"Putting yourself repeatedly in a psychotic or paranoid state might be one reason why these people could go on to develop psychosis when they might not have done otherwise. Although cannabis-induced psychosis is very rare, when it happens it can have a terrible impact on the lives of young people. This research could help pave the way towards the prevention and treatment of cannabis psychosis."

In order to find the discovery, the researchers from the University of Exeter, carried out a study comprised of 442 healthy participants who admitted using cannabis. The participants were invited to use the drug in laboratory conditions, and then scientists analysed them to test for the symptoms associated with psychosis – including memory loss and hallucinations.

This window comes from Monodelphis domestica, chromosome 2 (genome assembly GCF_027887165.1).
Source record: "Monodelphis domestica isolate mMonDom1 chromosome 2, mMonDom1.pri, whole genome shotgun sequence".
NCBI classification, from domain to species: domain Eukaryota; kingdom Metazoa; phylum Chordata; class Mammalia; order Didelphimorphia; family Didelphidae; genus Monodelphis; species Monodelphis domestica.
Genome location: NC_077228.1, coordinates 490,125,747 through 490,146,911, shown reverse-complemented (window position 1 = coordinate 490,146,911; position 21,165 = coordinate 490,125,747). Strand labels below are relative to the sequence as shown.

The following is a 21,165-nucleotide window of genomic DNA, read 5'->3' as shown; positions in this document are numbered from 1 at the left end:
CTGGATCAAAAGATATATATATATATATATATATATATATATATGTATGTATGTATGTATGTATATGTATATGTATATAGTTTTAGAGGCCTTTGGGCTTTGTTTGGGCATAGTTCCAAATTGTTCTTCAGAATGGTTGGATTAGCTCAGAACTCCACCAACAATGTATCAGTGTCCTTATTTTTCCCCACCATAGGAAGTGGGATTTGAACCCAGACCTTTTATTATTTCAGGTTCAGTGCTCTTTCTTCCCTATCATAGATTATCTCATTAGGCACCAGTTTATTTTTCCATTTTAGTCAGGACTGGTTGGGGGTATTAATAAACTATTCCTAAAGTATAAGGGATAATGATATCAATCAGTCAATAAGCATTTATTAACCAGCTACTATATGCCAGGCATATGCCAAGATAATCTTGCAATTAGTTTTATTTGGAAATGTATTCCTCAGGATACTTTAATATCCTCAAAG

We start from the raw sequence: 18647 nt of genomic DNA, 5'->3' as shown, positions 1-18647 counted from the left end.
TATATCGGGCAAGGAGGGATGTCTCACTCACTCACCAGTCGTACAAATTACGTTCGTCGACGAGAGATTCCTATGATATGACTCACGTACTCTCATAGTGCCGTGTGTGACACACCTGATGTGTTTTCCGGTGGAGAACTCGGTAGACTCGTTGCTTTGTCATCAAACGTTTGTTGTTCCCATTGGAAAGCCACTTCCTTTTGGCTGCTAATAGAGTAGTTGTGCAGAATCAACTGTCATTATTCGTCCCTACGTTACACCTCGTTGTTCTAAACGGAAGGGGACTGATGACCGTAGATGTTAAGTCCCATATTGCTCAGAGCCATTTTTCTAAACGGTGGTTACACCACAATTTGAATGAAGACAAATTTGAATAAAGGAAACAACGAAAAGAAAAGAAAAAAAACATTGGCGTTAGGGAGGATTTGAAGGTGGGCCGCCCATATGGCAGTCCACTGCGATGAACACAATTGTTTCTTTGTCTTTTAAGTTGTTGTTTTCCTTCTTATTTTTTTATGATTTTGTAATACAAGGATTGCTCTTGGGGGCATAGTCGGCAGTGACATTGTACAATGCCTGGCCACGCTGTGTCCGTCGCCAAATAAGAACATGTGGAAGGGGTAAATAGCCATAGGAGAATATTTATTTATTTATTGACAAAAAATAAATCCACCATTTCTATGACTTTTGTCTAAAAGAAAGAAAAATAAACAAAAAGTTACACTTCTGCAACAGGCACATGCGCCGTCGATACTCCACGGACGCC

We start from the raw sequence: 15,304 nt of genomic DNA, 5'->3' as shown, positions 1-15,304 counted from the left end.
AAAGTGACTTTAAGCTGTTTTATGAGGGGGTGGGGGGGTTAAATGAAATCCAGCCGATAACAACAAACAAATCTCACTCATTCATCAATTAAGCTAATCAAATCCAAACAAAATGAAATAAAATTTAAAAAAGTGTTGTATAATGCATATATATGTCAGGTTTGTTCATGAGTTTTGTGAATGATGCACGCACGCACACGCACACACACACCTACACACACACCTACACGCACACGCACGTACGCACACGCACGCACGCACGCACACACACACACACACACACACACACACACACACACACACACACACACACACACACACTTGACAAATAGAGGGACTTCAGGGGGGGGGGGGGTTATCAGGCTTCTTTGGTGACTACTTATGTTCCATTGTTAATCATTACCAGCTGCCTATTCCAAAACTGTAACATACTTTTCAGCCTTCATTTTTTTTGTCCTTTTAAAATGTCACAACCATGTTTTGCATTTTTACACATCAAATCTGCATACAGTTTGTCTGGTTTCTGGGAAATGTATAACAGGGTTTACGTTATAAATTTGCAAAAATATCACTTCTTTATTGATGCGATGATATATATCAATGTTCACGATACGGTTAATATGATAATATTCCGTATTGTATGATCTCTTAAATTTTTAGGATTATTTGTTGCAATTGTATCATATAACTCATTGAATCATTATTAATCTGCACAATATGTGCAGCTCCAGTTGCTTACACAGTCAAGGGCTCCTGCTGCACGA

Seven days later, the same individuals were tested again when completely sober. It was discovered that those expressing the AKT1 gene showed a higher risk of developing psychotic symptoms permanently.

"Our finding that psychotic-like symptoms when young people are 'stoned' are predicted by AKT1 variants is an exciting breakthrough," said Val Curran, co-author of the research. "This acute reaction is thought to be a marker of a person's risk of developing psychosis from smoking the drug."

Research has also shown that drugs like cocaine, amphetamine and ecstasy can act as a precursor to psychosis.

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Online market 'is turning drug dealers from goons to geeks'